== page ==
The fear of loud noises phobia is known by several different names: Ligyrophobia, acousticophobia, sonophobia or phonophobia. All these different terms have their roots in Greek for “loud noise, sound or alarm”.
No matter how prepared one is: the sudden burst of an alarm can leave one shocked and panic stricken. Ligyrophobia is a fairly common phobia, affecting many individuals, young and old, around the world.
Humans usually set up alarms to wake themselves up. We also often install security alarms and sleep soundly in the knowledge that we will be notified of intruders or burglars thanks to those alarms. However, when the alarm does go off, we tend to get panic-stricken and disoriented. In normal individuals, this reaction usually only lasts for just few seconds and most of us wake up quickly enough to dial the emergency number. In case of phonophobia though, the individual simply cannot take any action owing to the loud noise blaring around him. The clinical term for the fear of loud noises phobia is Ligyrophobia- where Ligyro means ‘sharp’ in Greek.
Let us study the causes, symptoms and treatment for this phobia in detail.
Causes of Ligyrophobia
To an extent the fear of loud noises is in-built in humans. Right since the dawn of mankind, any new, sharp or loud sound would drive humans to take cover in order to keep themselves safe.
Children are more likely to suffer from phonophobia as they are more sensitive to sound stimuli from as early as infancy. For most children, this fear is transient and passes with time. In some cases though, especially when there has been a traumatic or negative incident associated with the loud noise, the fear can become permanently etched on their mind. This is actually a mechanism used by the mind to defend itself from further trauma- by using the same conditioned response of fear over and over –it tries to protect the individual from further bad news/experience.
Adults with Phonophobia tend to have other underlying reasons behind this anxiety disorder. Typically, they might suffer from adrenal insufficiency, misophonia, or hyperacusis. These are psychological conditions that could have caused extreme sensitivity to sound stimuli-such people tend to fear ongoing noise and just cannot function in noisy environments. Autism is another factor that could lead to the fear of loud noises phobia.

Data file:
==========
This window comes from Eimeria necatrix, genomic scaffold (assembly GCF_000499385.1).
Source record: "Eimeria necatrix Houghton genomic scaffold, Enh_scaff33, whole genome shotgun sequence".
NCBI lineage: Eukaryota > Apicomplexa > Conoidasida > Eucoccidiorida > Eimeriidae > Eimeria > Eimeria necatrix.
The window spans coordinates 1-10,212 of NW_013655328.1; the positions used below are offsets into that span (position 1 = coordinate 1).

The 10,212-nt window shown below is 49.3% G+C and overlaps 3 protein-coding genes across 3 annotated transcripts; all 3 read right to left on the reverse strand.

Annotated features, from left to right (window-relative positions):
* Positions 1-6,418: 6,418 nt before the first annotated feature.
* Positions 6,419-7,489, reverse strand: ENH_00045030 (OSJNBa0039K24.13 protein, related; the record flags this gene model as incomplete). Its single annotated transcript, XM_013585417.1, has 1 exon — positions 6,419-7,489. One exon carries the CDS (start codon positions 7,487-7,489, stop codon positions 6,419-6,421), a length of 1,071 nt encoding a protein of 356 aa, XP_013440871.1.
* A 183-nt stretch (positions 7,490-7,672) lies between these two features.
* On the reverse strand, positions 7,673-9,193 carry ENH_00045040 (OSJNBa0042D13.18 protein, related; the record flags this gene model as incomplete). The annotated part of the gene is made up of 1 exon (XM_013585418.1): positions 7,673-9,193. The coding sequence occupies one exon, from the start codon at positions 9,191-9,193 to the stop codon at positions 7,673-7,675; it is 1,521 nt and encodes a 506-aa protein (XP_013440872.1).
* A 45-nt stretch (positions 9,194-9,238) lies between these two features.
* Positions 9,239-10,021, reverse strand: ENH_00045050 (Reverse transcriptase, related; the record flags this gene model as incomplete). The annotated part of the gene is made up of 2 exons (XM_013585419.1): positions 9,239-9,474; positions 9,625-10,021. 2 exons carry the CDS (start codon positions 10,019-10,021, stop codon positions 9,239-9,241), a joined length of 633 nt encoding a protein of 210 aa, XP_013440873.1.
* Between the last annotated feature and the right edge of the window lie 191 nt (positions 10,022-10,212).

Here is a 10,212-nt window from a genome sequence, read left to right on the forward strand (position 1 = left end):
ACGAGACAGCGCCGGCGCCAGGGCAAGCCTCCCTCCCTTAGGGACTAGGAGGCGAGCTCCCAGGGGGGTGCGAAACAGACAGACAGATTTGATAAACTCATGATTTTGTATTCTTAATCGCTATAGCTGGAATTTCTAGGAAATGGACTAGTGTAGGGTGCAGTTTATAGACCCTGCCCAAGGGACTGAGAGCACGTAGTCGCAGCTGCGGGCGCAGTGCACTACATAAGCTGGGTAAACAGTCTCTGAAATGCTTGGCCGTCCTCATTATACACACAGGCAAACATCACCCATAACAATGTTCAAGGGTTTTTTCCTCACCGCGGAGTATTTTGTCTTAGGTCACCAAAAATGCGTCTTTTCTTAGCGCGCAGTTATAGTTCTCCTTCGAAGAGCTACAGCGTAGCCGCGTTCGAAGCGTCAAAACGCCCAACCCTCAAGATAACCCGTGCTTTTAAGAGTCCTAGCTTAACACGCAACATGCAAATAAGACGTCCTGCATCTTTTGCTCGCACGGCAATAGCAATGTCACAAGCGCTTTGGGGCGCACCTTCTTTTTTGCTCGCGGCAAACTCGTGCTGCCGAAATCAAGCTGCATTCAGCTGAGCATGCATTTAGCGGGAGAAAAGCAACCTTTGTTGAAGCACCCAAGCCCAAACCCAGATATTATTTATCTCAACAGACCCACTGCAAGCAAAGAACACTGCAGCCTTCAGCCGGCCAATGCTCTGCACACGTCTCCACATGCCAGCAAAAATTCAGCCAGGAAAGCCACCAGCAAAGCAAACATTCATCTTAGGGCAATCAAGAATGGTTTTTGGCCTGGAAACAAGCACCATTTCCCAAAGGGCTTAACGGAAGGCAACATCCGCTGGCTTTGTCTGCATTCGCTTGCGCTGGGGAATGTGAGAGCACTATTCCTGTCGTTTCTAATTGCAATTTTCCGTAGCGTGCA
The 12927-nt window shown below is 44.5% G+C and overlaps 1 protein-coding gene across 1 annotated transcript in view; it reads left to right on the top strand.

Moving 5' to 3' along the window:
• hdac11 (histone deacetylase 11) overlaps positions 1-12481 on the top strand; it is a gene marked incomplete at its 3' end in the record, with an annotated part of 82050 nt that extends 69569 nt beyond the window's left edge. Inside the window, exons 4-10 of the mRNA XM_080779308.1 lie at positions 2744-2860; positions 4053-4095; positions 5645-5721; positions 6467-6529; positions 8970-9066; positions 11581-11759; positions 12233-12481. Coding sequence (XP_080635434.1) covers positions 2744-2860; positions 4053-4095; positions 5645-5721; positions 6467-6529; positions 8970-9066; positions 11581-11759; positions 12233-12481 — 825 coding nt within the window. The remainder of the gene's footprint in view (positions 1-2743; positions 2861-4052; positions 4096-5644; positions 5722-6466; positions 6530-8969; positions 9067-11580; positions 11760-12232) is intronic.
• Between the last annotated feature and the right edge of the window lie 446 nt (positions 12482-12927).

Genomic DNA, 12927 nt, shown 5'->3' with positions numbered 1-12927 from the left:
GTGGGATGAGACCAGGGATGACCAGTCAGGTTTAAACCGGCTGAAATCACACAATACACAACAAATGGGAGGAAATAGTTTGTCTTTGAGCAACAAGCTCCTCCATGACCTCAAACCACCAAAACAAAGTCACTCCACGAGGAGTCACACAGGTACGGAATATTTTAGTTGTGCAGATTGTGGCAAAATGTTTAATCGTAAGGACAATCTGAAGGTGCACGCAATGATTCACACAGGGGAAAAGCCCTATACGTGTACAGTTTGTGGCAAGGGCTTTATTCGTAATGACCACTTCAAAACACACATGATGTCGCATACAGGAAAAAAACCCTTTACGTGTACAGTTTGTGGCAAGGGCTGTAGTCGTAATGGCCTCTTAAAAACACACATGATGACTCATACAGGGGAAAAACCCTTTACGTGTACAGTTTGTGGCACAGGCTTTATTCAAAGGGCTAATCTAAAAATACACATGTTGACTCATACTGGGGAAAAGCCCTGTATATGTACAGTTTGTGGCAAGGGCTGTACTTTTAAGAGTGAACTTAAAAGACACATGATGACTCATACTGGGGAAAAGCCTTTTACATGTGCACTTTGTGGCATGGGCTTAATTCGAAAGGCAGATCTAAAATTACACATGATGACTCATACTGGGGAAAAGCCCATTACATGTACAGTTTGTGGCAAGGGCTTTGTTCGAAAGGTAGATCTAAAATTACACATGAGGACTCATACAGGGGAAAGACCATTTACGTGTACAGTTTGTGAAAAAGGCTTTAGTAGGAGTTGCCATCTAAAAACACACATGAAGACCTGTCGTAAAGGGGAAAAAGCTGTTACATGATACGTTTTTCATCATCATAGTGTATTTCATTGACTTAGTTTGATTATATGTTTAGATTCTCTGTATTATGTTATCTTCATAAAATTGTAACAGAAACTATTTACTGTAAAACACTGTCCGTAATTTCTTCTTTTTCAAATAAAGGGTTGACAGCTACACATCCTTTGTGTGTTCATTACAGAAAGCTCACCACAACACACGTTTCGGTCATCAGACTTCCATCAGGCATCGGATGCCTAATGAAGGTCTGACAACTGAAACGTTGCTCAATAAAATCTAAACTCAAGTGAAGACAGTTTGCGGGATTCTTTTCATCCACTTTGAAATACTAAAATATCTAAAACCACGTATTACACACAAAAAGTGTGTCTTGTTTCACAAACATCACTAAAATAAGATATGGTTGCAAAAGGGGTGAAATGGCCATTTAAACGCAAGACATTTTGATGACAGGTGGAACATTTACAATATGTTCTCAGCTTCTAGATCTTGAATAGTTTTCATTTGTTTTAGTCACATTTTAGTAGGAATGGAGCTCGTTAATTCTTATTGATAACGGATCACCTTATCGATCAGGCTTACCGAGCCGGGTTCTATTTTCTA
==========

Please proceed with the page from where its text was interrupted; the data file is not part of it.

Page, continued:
It is important to note that everyone reacts differently to different sounds. Even within a single household, you will have family members showing different reactions to different sounds. Some might suffer from migraine headaches, still others might have experienced Post traumatic stress disorder that can lead to the Ligyrophobia. It is just the way human beings are made differently-just as one person is better at certain sport than the others, in the same manner, the ability or inability to withstand loud sounds and noises differs from person to person.
Symptoms of Phonophobia
People suffering from Phonophobia show different symptoms based on the intensity of their fear: Nausea, fainting and sweating are some of the most common symptoms while the desire to flee from the noisy place is another highly reported symptom in sufferers of Ligyrophobia.
Avoidance behavior is also usually seen in such patients: they dread and avoid loud fireworks, noisy marketplaces, and crowded cities or activities like driving on highways etc. Adults with Ligyrophobia might embarrass themselves owing to their condition- they might appear restless or might be unable to function normally in noisy office environments. Naturally, this condition can be very limiting for them in their personal and professional lives.
Older children with the phobia also tend to avoid sports, noisy stadiums or might refuse to participate in games etc. They tend to cover their ears or have a full blown panic attack when facing such situations. They might refuse to socialize or eat in crowded restaurants. Often their behavior is highly embarrassing to their parents.
Treatment of the fear of loud noises phobia
If the fear of loud noises is producing disruptive emotional distress or an extreme physical reaction that tends to interfere with day-to-day activities, then it is best to seek professional help for the condition.
Clinical therapies including cognitive behavior therapy are known to be highly successful in treating and managing Ligyrophobia. CBT works by educating the patient so that he is informed about his phobia in a way that helps him change his perspective. He also learns to challenge his thoughts and through exposure and response prevention, he learns to overcome his phobia for good.
A more direct clinical approach for treating Ligyrophobia is Exposure therapy. It works by offering very small doses of the offending stimuli-in this case noise– until the patient learns to develop tolerance for the larger doses of sound.
These are few proven techniques to overcome the fear of loud noises phobia.